Comfrey is an excellent mulch and fertilizer. It is well balanced with a good combination of potassium, nitrogen, and phosphorus. When you use comfrey as mulch, it will mine those nutrients from deep under the soil, and then return them to the soil where other plants can access them.
It is very easy to mulch with comfrey. Simply chop it down, and if possible, chop it into smaller pieces. Lay the pieces around the plants you want to mulch and the comfrey will quickly decompose, allowing the nutrients to go back into the soil.
You can chop and drop comfrey right where it is grown, and plant your vegetables in this space. However, you will need to control the comfrey that regrows from the roots, as it can crowd out your vegetables.
Better yet, grow comfrey in a different space and then move the chopped up comfrey to your vegetable garden.
Comfrey mulch is especially good for tomatoes and other similarly fruiting plants because of its potassium content. Additionally, laying down a thick layer of comfrey as mulch will help conserve moisture in the soil. This will reduce the need to water frequently. It will also reduce weeds. Comfrey is an excellent choice for use in organic and no-till gardens.
Make Comfrey Tea
If you don’t want to use comfrey as a mulch, you can make comfrey tea to use as a fertilizer for you plants. Do not ingest this tea, rather, it is a liquid plant feed.
Place your plant matter – the leaves, stems, etc – into a container and cover it with water. Put a lid on it to contain the odor. You’ll want to let this mixture brew for four to six weeks.
To use it, mix it with 1/3 ‘tea’ and 2/3 water and use it as you would any other liquid fertilizer when you water your plants.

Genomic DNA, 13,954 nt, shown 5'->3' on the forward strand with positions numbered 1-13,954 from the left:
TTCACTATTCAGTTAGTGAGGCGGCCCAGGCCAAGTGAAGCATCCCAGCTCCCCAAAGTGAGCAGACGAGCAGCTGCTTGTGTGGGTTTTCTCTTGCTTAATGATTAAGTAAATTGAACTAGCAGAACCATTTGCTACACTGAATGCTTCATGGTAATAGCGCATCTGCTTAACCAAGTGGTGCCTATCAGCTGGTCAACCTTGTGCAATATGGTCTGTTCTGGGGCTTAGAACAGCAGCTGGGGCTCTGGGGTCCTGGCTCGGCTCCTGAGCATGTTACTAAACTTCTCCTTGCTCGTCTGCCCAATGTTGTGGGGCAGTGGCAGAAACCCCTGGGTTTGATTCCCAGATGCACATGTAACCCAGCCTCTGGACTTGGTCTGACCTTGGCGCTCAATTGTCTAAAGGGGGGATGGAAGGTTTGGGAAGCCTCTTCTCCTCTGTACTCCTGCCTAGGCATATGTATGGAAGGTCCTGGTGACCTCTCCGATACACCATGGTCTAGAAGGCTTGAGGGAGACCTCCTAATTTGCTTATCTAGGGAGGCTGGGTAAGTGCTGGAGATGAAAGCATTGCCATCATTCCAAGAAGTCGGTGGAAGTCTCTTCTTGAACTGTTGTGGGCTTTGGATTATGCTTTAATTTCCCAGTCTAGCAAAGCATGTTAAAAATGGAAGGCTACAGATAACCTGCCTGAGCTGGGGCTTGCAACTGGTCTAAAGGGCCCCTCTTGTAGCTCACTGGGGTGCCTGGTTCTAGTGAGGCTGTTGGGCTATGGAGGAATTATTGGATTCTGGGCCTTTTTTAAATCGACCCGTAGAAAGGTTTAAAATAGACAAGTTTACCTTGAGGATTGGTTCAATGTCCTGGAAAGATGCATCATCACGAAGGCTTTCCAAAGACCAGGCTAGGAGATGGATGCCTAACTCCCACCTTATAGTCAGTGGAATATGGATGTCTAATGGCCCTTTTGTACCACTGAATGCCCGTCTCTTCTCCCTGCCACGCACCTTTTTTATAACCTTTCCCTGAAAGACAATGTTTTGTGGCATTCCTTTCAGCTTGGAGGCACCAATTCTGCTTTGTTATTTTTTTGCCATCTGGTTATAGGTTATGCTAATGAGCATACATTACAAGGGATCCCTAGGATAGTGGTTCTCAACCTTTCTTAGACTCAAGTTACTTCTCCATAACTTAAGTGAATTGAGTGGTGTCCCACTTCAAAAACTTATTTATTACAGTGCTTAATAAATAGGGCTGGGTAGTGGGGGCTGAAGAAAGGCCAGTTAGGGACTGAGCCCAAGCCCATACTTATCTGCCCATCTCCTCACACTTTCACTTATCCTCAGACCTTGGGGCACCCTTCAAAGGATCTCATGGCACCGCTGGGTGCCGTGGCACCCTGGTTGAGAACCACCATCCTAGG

Saving Comfrey Seeds
Only true comfrey will produce viable seeds. Russian comfrey is a sterile variety that cannot grow from seed. So before you put the effort into saving comfrey seeds, make sure you have a variety that grows viable seeds.
Once the comfrey flowers and beings producing seed pods, cover the pods with a small organza or tulle bag. This will allow airflow and sunshine to the plant and give the seeds enough time to mature. As the pods begin to open, the seeds are released a few at a time. The bags will collect the seeds for you.
Store the seeds in a cool, dry place until you are ready to begin the stratification process mentioned above.
There are two types of comfrey that are the most common to grow:
- True/Common comfrey (Symphytum officinale) This is the most commonly grown variety, and it will reproduce from seed, division, and root cuttings.
- Russian comfrey (Symphytum x uplandicum) is also called the Bocking 14 cultivar. Bocking 14 does not propagate by seed, only by root cuttings. This variety was developed in the 1950s by Lawrence Hills to prevent the rapid spread of Common Comfrey.
There are several other interesting varieties of comfrey:
- Symphytum asperum. This variety is also known as prickly comfrey or rough comfrey.
- Symphytum bulbosum.
- Symphytum caucasicum.